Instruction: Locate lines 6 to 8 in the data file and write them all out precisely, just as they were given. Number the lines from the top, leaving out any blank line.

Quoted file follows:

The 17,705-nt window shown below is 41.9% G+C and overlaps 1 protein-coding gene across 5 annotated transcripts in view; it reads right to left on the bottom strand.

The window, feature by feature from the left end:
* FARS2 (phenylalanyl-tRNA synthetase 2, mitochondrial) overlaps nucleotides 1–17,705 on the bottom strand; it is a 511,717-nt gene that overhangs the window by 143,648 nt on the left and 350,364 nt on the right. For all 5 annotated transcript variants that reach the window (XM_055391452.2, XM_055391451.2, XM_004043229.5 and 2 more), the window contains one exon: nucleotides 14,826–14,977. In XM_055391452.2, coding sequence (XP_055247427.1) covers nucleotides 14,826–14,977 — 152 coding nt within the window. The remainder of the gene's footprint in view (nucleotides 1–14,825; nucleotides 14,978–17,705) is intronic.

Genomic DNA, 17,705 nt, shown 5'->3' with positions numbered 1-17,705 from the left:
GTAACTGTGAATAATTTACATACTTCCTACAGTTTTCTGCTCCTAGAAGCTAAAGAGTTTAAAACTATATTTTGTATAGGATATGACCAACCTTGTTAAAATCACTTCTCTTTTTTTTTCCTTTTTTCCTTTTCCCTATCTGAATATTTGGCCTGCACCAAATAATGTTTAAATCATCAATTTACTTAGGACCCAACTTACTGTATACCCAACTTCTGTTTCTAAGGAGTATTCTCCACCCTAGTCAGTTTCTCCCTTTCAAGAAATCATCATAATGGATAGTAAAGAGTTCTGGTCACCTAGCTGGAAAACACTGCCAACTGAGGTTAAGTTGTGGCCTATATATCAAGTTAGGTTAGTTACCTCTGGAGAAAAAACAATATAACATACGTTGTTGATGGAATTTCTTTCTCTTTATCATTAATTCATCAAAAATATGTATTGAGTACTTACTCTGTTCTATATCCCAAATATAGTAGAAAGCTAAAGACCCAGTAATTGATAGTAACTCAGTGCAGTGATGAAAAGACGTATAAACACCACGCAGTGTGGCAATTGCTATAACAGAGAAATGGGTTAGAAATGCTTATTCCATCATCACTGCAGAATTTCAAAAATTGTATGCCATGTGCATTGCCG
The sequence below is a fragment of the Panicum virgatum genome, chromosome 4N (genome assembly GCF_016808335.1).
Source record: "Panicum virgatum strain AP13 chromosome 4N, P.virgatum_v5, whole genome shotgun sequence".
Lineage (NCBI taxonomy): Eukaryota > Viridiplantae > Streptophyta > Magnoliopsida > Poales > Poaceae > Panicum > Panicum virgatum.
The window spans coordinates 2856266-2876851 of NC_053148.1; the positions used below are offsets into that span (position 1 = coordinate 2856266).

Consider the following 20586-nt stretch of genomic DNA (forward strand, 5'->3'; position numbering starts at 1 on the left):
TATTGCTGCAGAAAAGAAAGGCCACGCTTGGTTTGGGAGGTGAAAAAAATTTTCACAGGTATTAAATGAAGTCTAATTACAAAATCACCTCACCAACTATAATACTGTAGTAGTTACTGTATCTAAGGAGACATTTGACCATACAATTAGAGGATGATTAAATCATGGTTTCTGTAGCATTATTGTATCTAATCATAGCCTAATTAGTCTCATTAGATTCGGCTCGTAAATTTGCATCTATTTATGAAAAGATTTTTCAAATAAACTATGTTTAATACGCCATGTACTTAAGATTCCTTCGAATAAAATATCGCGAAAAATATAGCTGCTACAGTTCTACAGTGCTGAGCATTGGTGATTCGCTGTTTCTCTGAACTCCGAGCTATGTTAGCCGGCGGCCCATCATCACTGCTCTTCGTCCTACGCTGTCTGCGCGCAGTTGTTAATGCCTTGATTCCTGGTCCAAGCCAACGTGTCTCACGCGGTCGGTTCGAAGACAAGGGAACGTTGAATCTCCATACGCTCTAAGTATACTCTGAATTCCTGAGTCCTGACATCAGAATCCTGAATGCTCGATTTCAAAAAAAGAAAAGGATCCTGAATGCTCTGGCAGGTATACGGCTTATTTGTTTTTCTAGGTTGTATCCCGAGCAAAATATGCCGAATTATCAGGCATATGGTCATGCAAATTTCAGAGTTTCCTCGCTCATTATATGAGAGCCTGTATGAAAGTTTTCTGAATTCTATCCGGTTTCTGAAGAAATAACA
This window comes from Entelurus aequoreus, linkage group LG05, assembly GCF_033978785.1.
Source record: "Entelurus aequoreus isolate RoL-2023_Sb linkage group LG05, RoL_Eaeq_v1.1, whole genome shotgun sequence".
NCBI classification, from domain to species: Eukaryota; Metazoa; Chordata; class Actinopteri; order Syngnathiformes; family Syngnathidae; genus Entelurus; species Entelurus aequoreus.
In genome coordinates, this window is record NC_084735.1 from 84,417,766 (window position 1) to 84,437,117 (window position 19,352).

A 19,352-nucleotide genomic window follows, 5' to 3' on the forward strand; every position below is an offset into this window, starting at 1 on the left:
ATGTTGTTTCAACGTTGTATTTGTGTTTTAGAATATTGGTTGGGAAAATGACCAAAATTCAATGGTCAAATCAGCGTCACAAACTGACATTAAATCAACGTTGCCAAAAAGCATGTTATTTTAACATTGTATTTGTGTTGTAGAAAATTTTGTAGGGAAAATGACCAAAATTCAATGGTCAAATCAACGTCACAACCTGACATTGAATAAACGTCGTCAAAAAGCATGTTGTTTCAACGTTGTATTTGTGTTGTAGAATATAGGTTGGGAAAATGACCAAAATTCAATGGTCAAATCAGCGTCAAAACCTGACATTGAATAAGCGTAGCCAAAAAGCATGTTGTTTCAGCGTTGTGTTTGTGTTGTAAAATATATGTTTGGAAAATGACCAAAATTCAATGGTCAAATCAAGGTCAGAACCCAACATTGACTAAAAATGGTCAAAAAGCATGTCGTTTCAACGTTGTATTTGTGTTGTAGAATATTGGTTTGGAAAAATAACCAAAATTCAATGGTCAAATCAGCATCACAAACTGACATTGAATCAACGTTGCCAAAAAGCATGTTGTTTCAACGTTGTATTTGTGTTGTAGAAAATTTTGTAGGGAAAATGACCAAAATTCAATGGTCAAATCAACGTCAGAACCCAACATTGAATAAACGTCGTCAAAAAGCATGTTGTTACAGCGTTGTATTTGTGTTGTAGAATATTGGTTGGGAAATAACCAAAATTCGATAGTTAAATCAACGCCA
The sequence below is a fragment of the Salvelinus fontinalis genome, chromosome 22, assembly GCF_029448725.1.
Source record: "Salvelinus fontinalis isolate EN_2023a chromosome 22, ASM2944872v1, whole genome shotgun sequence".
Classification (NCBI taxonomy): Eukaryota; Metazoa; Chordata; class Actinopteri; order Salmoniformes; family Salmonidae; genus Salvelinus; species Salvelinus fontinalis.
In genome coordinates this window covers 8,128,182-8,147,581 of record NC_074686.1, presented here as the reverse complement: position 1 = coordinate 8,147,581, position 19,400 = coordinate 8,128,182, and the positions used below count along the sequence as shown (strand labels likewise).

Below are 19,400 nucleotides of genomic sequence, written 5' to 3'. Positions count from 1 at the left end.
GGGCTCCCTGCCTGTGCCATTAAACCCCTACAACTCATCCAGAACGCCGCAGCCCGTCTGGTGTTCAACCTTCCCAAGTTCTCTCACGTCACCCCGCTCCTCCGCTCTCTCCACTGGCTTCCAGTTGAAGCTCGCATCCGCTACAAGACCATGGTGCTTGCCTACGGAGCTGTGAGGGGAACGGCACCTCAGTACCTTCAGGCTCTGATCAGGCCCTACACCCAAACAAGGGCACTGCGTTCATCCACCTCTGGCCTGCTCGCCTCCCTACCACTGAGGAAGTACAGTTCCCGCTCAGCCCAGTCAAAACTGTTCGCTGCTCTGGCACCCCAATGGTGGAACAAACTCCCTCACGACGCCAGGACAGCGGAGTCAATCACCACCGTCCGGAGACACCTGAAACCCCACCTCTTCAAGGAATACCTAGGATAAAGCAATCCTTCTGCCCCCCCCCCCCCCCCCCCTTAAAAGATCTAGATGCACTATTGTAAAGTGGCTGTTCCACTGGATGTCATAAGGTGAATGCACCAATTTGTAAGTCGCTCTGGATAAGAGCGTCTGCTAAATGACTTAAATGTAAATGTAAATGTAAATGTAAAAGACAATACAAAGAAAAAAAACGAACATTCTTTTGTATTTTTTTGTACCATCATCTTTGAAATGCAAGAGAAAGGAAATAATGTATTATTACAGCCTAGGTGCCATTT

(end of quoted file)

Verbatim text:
The sequence below is a fragment of the Panicum virgatum genome, chromosome 4N (genome assembly GCF_016808335.1).
Source record: "Panicum virgatum strain AP13 chromosome 4N, P.virgatum_v5, whole genome shotgun sequence".
Lineage (NCBI taxonomy): Eukaryota > Viridiplantae > Streptophyta > Magnoliopsida > Poales > Poaceae > Panicum > Panicum virgatum.